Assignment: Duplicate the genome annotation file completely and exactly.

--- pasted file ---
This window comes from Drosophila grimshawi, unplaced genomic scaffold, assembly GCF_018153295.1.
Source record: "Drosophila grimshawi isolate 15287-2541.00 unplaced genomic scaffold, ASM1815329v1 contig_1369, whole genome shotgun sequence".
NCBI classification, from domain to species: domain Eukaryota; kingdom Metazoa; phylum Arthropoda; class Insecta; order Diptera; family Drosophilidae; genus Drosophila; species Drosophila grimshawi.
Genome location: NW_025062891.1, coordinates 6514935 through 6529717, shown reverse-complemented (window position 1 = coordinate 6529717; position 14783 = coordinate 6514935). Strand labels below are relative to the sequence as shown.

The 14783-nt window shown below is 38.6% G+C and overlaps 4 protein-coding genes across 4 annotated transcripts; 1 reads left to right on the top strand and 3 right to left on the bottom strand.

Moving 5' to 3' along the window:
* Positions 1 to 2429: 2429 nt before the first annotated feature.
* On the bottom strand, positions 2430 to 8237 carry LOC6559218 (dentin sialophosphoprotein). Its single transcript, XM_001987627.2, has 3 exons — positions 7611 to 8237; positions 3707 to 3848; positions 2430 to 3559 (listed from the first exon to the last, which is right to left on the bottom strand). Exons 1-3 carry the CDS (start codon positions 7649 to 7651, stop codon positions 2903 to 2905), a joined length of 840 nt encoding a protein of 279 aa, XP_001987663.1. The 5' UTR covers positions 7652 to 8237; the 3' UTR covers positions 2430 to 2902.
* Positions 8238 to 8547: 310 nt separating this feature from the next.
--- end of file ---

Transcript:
This window comes from Drosophila grimshawi, unplaced genomic scaffold, assembly GCF_018153295.1.
Source record: "Drosophila grimshawi isolate 15287-2541.00 unplaced genomic scaffold, ASM1815329v1 contig_1369, whole genome shotgun sequence".
NCBI classification, from domain to species: domain Eukaryota; kingdom Metazoa; phylum Arthropoda; class Insecta; order Diptera; family Drosophilidae; genus Drosophila; species Drosophila grimshawi.
Genome location: NW_025062891.1, coordinates 6514935 through 6529717, shown reverse-complemented (window position 1 = coordinate 6529717; position 14783 = coordinate 6514935). Strand labels below are relative to the sequence as shown.

The 14783-nt window shown below is 38.6% G+C and overlaps 4 protein-coding genes across 4 annotated transcripts; 1 reads left to right on the top strand and 3 right to left on the bottom strand.

Moving 5' to 3' along the window:
* Positions 1 to 2429: 2429 nt before the first annotated feature.
* On the bottom strand, positions 2430 to 8237 carry LOC6559218 (dentin sialophosphoprotein). Its single transcript, XM_001987627.2, has 3 exons — positions 7611 to 8237; positions 3707 to 3848; positions 2430 to 3559 (listed from the first exon to the last, which is right to left on the bottom strand). Exons 1-3 carry the CDS (start codon positions 7649 to 7651, stop codon positions 2903 to 2905), a joined length of 840 nt encoding a protein of 279 aa, XP_001987663.1. The 5' UTR covers positions 7652 to 8237; the 3' UTR covers positions 2430 to 2902.
* Positions 8238 to 8547: 310 nt separating this feature from the next.